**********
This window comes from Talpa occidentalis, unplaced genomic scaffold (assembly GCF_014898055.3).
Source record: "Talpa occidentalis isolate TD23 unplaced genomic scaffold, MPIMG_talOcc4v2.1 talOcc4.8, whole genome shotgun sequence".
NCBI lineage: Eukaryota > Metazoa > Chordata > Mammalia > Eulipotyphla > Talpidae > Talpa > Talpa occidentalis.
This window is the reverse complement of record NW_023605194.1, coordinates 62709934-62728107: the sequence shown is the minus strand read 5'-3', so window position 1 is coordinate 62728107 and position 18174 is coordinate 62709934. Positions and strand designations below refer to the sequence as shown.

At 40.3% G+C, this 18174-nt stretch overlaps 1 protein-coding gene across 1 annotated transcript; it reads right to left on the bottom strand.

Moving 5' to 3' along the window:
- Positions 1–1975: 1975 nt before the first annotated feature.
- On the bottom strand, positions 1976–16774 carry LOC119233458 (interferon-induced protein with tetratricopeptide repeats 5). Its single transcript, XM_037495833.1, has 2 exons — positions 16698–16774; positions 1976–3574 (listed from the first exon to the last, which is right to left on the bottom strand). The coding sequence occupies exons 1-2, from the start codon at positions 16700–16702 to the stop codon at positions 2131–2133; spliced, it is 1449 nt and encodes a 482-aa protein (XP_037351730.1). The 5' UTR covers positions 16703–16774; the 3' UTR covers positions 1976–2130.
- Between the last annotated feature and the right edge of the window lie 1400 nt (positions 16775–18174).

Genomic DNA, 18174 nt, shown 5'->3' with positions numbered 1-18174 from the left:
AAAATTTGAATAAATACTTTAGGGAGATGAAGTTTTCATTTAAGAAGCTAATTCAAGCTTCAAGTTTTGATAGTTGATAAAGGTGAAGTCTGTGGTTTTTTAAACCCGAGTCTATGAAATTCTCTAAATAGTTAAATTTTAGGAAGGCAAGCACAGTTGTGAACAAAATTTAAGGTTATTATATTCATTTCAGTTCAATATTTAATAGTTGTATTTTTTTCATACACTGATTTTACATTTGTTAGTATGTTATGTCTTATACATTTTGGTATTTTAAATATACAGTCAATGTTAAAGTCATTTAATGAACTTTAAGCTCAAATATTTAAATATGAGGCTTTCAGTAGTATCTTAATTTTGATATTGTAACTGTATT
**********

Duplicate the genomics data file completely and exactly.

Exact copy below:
This window comes from Talpa occidentalis, unplaced genomic scaffold (assembly GCF_014898055.3).
Source record: "Talpa occidentalis isolate TD23 unplaced genomic scaffold, MPIMG_talOcc4v2.1 talOcc4.8, whole genome shotgun sequence".
NCBI lineage: Eukaryota > Metazoa > Chordata > Mammalia > Eulipotyphla > Talpidae > Talpa > Talpa occidentalis.
This window is the reverse complement of record NW_023605194.1, coordinates 62709934-62728107: the sequence shown is the minus strand read 5'-3', so window position 1 is coordinate 62728107 and position 18174 is coordinate 62709934. Positions and strand designations below refer to the sequence as shown.

At 40.3% G+C, this 18174-nt stretch overlaps 1 protein-coding gene across 1 annotated transcript; it reads right to left on the bottom strand.

Moving 5' to 3' along the window:
- Positions 1–1975: 1975 nt before the first annotated feature.
- On the bottom strand, positions 1976–16774 carry LOC119233458 (interferon-induced protein with tetratricopeptide repeats 5). Its single transcript, XM_037495833.1, has 2 exons — positions 16698–16774; positions 1976–3574 (listed from the first exon to the last, which is right to left on the bottom strand). The coding sequence occupies exons 1-2, from the start codon at positions 16700–16702 to the stop codon at positions 2131–2133; spliced, it is 1449 nt and encodes a 482-aa protein (XP_037351730.1). The 5' UTR covers positions 16703–16774; the 3' UTR covers positions 1976–2130.
- Between the last annotated feature and the right edge of the window lie 1400 nt (positions 16775–18174).

Genomic DNA, 18174 nt, shown 5'->3' with positions numbered 1-18174 from the left:
AAAATTTGAATAAATACTTTAGGGAGATGAAGTTTTCATTTAAGAAGCTAATTCAAGCTTCAAGTTTTGATAGTTGATAAAGGTGAAGTCTGTGGTTTTTTAAACCCGAGTCTATGAAATTCTCTAAATAGTTAAATTTTAGGAAGGCAAGCACAGTTGTGAACAAAATTTAAGGTTATTATATTCATTTCAGTTCAATATTTAATAGTTGTATTTTTTTCATACACTGATTTTACATTTGTTAGTATGTTATGTCTTATACATTTTGGTATTTTAAATATACAGTCAATGTTAAAGTCATTTAATGAACTTTAAGCTCAAATATTTAAATATGAGGCTTTCAGTAGTATCTTAATTTTGATATTGTAACTGTATT